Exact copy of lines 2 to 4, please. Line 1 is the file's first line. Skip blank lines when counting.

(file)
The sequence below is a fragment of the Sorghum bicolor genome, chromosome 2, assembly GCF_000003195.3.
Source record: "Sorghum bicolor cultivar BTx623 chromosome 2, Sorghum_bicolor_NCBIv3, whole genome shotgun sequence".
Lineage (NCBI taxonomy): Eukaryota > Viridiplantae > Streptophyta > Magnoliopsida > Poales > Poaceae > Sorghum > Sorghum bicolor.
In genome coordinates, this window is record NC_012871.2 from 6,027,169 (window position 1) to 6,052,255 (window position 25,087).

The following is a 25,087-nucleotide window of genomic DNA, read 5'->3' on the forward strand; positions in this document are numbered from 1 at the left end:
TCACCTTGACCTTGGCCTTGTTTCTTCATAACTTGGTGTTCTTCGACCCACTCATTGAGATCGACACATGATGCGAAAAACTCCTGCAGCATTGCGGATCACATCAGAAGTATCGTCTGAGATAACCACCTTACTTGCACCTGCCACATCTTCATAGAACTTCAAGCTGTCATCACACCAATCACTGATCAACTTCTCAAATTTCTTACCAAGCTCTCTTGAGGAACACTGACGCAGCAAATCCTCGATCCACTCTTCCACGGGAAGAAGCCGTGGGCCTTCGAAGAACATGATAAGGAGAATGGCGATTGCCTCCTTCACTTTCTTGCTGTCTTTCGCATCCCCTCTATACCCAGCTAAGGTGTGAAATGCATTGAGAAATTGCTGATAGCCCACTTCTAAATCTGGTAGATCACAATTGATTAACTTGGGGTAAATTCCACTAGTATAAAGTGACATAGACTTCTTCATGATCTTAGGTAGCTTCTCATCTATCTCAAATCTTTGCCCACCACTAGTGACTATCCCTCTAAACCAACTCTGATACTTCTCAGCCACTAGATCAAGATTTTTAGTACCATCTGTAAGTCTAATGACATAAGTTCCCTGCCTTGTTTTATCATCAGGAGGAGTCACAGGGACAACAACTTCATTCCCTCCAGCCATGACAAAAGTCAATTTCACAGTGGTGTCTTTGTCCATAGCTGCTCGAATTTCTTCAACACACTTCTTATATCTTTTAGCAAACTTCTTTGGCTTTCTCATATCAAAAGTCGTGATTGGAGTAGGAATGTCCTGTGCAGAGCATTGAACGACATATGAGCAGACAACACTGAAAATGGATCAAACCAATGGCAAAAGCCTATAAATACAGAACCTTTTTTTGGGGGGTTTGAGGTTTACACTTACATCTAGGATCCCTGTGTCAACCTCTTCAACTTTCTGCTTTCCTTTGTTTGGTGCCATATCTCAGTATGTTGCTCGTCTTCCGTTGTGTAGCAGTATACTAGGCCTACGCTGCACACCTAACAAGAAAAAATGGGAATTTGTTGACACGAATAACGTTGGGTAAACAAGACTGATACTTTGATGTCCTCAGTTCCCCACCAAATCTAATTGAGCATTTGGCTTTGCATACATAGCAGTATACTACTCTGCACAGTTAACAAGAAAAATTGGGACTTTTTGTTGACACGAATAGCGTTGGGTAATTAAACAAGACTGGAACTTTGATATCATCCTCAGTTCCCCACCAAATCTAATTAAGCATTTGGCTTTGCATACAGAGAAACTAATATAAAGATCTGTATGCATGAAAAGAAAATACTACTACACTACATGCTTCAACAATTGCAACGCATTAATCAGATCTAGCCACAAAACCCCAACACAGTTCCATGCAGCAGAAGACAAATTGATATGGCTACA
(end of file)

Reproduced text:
Source record: "Sorghum bicolor cultivar BTx623 chromosome 2, Sorghum_bicolor_NCBIv3, whole genome shotgun sequence".
Lineage (NCBI taxonomy): Eukaryota > Viridiplantae > Streptophyta > Magnoliopsida > Poales > Poaceae > Sorghum > Sorghum bicolor.
In genome coordinates, this window is record NC_012871.2 from 6,027,169 (window position 1) to 6,052,255 (window position 25,087).